One way of ranking human intelligence is based on IQ tests. But how can we compare the intelligence of AI systems?

For example, is there a test that tells me that a spam filter system is more intelligent than a self-driving car, or can I say that a chess program is more intelligent than AlphaGo?


1 Answer 1


There are different ways to compare different kinds of AI techniques.

As a starting point, be aware that "AI System" can mean an incredibly broad range of things. In popular culture, we usually think of a deployed system that uses AI techniques. These systems can only be compared on the basis of their performance, and their performance may have relatively little to do with AI itself (e.g. their behaviours might be more strongly affected by user interface decisions, not the AI techniques under the hood).

In contrast, AI researchers are usually more interested in comparing the performance of different AI algorithms at solving the "AI-ish" parts of the problem a fully developed system aims to solve. A common way to do this is with benchmark problems. For example, in machine learning it is common to compare two algorithms by running each of them on a commonly used dataset, and comparing the performance of the models they create. In AI Planning, it is common to issue planning challenges to the community, and compare the quality of the plans on several different axes (e.g. average wait times, maximum wait times, whether goals were accomplished, how long it took to create a plan, etc.).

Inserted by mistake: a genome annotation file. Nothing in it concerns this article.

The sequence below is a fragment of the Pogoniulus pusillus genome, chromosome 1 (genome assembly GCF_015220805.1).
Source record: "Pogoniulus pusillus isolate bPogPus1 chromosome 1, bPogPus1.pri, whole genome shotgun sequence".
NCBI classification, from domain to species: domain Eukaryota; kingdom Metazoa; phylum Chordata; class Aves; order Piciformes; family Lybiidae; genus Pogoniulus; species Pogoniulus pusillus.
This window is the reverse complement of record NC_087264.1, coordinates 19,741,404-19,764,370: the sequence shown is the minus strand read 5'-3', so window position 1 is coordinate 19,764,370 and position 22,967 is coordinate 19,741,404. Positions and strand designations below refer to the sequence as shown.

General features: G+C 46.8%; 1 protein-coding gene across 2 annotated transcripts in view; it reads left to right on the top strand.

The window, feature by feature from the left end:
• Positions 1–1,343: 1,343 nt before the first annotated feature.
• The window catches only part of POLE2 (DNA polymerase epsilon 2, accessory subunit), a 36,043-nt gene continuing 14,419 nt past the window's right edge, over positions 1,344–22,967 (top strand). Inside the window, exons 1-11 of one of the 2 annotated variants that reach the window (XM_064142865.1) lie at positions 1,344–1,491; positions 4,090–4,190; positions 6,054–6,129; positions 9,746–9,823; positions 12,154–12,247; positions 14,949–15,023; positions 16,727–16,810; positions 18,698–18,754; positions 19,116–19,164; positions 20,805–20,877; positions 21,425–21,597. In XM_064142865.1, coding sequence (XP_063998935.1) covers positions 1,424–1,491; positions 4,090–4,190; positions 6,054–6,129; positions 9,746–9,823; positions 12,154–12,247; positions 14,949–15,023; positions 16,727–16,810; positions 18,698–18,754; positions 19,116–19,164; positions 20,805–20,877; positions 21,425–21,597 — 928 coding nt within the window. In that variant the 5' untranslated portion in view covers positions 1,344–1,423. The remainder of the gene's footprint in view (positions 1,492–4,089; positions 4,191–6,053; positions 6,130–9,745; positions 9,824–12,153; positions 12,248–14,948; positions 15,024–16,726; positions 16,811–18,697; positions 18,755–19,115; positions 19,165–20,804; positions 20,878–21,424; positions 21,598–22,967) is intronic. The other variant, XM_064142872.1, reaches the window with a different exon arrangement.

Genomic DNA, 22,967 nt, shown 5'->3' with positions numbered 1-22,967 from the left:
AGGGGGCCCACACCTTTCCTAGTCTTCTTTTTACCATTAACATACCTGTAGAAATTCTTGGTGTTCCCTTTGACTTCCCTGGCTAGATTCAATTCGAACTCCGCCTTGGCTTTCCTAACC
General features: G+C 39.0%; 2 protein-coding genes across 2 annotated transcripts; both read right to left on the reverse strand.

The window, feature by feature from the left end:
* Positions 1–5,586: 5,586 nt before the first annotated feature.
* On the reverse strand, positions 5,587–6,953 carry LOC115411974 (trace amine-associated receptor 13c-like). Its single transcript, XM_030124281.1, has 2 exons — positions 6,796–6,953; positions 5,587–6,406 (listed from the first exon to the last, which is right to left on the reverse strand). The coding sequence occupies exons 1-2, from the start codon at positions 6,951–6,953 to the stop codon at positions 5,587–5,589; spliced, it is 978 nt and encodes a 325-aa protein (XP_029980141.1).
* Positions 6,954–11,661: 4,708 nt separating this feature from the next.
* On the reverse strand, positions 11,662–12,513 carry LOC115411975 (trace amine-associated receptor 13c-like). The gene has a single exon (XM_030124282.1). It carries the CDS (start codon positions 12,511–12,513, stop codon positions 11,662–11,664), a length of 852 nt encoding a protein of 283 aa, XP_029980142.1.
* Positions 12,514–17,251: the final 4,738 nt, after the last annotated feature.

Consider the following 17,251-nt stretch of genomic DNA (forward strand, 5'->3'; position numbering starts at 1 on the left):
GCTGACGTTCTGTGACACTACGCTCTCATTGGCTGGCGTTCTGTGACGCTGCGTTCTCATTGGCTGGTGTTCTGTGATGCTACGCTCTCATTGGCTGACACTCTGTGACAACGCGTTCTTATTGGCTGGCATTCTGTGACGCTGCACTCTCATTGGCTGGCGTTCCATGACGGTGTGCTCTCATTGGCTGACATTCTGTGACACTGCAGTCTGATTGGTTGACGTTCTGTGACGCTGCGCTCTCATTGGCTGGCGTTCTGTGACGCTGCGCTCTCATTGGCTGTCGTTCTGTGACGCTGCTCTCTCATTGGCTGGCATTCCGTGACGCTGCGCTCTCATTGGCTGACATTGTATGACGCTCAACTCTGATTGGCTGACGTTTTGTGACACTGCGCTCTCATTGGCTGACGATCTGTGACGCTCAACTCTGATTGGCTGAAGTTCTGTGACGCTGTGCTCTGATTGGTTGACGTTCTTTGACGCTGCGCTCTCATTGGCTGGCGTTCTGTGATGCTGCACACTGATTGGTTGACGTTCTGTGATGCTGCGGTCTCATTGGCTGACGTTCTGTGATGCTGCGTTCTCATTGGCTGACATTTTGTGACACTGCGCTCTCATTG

There is no generally agreed upon way to compare techniques across different areas of AI, but a commonly adopted approach is the Turing Test. In the Turing Test, we care only about the ability of the system to mimic something like human intelligence. It's fair game to ask about planning problems, or learning problems, or other topics, so you could in some sense judge one technique to be better than another. However, most judgements made in the Turing Test are subjective, so it's not clear that it really solves the problem you posed.

  • $\begingroup$ But as per the Turing Test. The machine which behaves like a human that machine is an intelligent one. This is what my understanding about the Turing Test $\endgroup$ Commented Sep 7, 2018 at 5:51
  • $\begingroup$ +1 for the mention of performance on the job itself, rather than a general intelligence measure. $\endgroup$
    – user9947
    Commented Sep 7, 2018 at 7:03
  • $\begingroup$ @MaheshwarLigade That's a popular definition, but I think most AI'ers would disagree at a least a little. The problem is: what does "behave like a human" mean? Who decides that? It turns out that very simple programs like Eliza can meet some people's bar. On the other hand, very complex modern attempts at the Turing Test are still pretty easy for researchers to detect. Some of the more successful ones get by pretending to be 5 year olds (i.e. less intelligent!). Check out the Loebner Prize results for more. $\endgroup$ Commented Sep 7, 2018 at 12:16

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